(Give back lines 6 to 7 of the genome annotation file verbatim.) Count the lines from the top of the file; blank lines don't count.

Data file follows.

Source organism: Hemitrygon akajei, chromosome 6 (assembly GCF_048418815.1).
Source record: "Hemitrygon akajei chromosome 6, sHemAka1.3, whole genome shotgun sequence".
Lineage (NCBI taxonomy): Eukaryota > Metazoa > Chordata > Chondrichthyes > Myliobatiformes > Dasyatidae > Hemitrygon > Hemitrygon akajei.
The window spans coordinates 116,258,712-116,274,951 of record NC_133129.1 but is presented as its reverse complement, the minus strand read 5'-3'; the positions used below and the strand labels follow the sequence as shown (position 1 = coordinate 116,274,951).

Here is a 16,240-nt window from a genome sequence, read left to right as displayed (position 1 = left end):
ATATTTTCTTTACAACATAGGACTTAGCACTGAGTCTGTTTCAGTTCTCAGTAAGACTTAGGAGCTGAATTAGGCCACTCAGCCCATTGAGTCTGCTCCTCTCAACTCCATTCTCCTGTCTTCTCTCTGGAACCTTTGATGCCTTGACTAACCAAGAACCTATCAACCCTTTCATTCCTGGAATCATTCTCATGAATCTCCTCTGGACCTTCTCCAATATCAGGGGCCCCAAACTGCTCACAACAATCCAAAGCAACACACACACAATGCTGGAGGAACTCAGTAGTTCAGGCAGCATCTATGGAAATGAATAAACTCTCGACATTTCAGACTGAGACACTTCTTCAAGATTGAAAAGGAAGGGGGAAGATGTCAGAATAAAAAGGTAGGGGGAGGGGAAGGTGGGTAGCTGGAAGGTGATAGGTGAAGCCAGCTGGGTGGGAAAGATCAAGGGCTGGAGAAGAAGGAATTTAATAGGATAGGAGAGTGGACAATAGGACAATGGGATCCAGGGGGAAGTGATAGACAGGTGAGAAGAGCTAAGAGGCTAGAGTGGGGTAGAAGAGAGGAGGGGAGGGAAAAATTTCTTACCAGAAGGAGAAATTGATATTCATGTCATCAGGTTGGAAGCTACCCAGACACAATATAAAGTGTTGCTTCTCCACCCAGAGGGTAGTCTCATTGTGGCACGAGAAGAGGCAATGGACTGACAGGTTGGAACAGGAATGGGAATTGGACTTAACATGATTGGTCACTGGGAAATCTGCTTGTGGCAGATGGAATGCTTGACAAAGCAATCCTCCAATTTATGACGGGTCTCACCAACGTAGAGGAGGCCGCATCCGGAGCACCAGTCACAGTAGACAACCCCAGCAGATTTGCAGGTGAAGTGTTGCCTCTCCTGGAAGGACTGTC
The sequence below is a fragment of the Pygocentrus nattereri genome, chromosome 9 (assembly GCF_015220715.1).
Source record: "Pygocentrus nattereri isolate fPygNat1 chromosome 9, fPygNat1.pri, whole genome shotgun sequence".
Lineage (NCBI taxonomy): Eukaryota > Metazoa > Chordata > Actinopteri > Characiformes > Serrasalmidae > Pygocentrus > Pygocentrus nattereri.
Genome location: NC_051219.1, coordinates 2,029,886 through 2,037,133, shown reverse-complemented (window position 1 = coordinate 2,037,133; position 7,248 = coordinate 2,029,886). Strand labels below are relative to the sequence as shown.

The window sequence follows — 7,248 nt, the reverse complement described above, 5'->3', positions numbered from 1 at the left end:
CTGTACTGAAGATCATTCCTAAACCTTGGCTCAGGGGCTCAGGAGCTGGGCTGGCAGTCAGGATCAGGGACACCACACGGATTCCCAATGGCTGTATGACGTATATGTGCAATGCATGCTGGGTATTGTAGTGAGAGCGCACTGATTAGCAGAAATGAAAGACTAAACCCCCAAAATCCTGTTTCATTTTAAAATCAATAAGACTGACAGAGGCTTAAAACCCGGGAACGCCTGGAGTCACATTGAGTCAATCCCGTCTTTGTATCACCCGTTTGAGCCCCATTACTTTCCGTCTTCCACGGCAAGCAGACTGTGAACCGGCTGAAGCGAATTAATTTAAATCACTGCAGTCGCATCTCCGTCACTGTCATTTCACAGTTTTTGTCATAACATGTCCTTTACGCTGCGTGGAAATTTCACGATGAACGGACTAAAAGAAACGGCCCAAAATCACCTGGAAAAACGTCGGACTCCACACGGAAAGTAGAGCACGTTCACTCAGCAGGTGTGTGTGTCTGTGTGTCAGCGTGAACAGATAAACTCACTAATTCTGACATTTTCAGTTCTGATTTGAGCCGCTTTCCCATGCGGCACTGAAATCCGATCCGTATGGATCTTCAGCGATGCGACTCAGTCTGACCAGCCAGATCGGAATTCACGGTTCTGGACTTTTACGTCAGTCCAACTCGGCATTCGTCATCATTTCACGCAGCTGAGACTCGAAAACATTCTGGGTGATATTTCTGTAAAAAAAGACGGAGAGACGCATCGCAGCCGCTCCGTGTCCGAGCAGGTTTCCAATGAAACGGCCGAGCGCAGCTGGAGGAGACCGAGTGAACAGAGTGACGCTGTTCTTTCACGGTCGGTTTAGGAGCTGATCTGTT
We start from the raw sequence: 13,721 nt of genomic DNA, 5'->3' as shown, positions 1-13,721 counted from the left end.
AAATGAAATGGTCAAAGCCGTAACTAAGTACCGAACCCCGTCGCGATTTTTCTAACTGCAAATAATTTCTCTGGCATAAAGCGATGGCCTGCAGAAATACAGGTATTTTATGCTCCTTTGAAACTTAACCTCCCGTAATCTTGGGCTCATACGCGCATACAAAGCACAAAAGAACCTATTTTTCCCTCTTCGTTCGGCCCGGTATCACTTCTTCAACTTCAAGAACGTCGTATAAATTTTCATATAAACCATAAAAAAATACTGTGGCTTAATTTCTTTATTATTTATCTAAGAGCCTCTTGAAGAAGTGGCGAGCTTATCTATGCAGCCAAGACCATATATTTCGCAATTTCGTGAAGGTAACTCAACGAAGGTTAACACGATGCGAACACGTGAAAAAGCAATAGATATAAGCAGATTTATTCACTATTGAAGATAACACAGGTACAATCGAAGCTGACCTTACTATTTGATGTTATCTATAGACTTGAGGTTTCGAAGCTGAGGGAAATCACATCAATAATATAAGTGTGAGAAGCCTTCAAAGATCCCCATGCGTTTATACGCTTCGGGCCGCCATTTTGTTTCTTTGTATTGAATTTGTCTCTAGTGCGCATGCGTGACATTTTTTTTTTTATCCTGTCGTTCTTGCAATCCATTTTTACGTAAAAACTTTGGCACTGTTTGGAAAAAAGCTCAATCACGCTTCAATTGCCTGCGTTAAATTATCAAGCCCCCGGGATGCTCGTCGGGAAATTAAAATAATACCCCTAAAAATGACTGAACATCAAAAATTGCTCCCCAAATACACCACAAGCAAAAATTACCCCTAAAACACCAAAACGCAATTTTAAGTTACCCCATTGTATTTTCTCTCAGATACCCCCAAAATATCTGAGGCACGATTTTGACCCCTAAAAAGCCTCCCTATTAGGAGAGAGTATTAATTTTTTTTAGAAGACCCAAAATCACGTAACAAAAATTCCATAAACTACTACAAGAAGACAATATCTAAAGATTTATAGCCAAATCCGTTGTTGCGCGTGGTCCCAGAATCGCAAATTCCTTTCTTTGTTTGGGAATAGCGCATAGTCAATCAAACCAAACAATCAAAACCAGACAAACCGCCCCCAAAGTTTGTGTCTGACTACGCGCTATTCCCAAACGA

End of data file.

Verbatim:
ATATTTTCTTTACAACATAGGACTTAGCACTGAGTCTGTTTCAGTTCTCAGTAAGACTTAGGAGCTGAATTAGGCCACTCAGCCCATTGAGTCTGCTCCTCTCAACTCCATTCTCCTGTCTTCTCTCTGGAACCTTTGATGCCTTGACTAACCAAGAACCTATCAACCCTTTCATTCCTGGAATCATTCTCATGAATCTCCTCTGGACCTTCTCCAATATCAGGGGCCCCAAACTGCTCACAACAATCCAAAGCAACACACACACAATGCTGGAGGAACTCAGTAGTTCAGGCAGCATCTATGGAAATGAATAAACTCTCGACATTTCAGACTGAGACACTTCTTCAAGATTGAAAAGGAAGGGGGAAGATGTCAGAATAAAAAGGTAGGGGGAGGGGAAGGTGGGTAGCTGGAAGGTGATAGGTGAAGCCAGCTGGGTGGGAAAGATCAAGGGCTGGAGAAGAAGGAATTTAATAGGATAGGAGAGTGGACAATAGGACAATGGGATCCAGGGGGAAGTGATAGACAGGTGAGAAGAGCTAAGAGGCTAGAGTGGGGTAGAAGAGAGGAGGGGAGGGAAAAATTTCTTACCAGAAGGAGAAATTGATATTCATGTCATCAGGTTGGAAGCTACCCAGACACAATATAAAGTGTTGCTTCTCCACCCAGAGGGTAGTCTCATTGTGGCACGAGAAGAGGCAATGGACTGACAGGTTGGAACAGGAATGGGAATTGGACTTAACATGATTGGTCACTGGGAAATCTGCTTGTGGCAGATGGAATGCTTGACAAAGCAATCCTCCAATTTATGACGGGTCTCACCAACGTAGAGGAGGCCGCATCCGGAGCACCAGTCACAGTAGACAACCCCAGCAGATTTGCAGGTGAAGTGTTGCCTCTCCTGGAAGGACTGTC
The sequence below is a fragment of the Pygocentrus nattereri genome, chromosome 9 (assembly GCF_015220715.1).